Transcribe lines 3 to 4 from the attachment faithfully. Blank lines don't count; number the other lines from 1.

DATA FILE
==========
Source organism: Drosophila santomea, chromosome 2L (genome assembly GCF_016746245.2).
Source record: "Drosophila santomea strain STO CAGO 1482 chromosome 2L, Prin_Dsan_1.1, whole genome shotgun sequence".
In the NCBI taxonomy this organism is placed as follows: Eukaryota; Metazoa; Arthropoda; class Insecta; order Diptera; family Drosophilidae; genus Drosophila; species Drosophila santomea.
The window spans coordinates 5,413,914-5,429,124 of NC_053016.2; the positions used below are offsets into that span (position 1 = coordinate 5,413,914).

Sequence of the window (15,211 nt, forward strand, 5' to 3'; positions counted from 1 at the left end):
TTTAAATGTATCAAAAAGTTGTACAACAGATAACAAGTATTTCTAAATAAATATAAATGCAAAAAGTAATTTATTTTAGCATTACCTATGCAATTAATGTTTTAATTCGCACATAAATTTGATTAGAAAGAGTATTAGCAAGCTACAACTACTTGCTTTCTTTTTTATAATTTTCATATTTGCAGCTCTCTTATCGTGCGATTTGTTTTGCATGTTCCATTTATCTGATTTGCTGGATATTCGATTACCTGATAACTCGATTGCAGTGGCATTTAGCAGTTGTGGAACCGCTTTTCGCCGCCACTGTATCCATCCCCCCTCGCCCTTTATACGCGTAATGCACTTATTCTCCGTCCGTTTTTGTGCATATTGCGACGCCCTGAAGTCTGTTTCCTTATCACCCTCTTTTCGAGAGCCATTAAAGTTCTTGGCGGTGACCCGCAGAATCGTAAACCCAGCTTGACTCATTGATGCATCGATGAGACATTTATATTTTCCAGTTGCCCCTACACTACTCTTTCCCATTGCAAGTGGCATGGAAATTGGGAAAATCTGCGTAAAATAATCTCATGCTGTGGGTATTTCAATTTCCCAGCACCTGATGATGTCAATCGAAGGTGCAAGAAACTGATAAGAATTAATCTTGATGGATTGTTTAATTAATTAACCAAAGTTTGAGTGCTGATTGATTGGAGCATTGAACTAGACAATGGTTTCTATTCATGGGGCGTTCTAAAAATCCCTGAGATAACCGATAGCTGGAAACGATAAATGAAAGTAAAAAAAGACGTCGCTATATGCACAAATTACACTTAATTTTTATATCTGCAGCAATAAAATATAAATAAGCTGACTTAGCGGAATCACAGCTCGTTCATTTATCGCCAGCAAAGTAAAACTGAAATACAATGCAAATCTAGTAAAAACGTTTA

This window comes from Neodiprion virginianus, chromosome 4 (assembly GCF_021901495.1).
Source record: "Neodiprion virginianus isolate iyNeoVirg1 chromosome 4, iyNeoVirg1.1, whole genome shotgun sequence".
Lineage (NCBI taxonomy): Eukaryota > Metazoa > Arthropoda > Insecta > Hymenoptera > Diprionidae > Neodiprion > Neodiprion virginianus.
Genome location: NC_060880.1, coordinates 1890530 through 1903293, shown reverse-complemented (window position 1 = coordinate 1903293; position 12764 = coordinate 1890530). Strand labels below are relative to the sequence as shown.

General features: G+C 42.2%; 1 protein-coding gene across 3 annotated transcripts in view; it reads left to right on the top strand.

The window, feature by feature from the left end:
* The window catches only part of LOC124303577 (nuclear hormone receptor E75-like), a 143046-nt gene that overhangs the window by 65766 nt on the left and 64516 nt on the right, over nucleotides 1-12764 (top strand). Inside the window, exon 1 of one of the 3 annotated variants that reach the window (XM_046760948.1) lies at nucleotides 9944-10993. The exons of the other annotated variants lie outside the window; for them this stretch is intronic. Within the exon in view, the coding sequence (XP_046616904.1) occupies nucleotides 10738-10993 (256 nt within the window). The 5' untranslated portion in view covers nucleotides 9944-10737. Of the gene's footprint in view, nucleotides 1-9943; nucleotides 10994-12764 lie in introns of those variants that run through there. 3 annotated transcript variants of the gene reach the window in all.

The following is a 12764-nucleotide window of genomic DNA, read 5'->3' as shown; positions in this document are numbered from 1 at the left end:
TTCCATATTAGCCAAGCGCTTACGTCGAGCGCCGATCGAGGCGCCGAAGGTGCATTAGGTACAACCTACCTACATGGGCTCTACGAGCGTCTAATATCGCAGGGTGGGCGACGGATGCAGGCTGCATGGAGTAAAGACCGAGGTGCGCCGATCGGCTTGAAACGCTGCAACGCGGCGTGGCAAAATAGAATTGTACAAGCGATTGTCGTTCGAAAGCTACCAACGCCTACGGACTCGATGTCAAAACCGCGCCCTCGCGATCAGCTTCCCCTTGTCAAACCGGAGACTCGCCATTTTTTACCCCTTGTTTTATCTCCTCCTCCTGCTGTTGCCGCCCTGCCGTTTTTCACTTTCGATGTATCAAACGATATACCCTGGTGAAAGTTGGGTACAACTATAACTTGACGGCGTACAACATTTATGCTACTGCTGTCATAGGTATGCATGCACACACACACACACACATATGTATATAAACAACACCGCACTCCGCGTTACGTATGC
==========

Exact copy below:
In the NCBI taxonomy this organism is placed as follows: Eukaryota; Metazoa; Arthropoda; class Insecta; order Diptera; family Drosophilidae; genus Drosophila; species Drosophila santomea.
The window spans coordinates 5,413,914-5,429,124 of NC_053016.2; the positions used below are offsets into that span (position 1 = coordinate 5,413,914).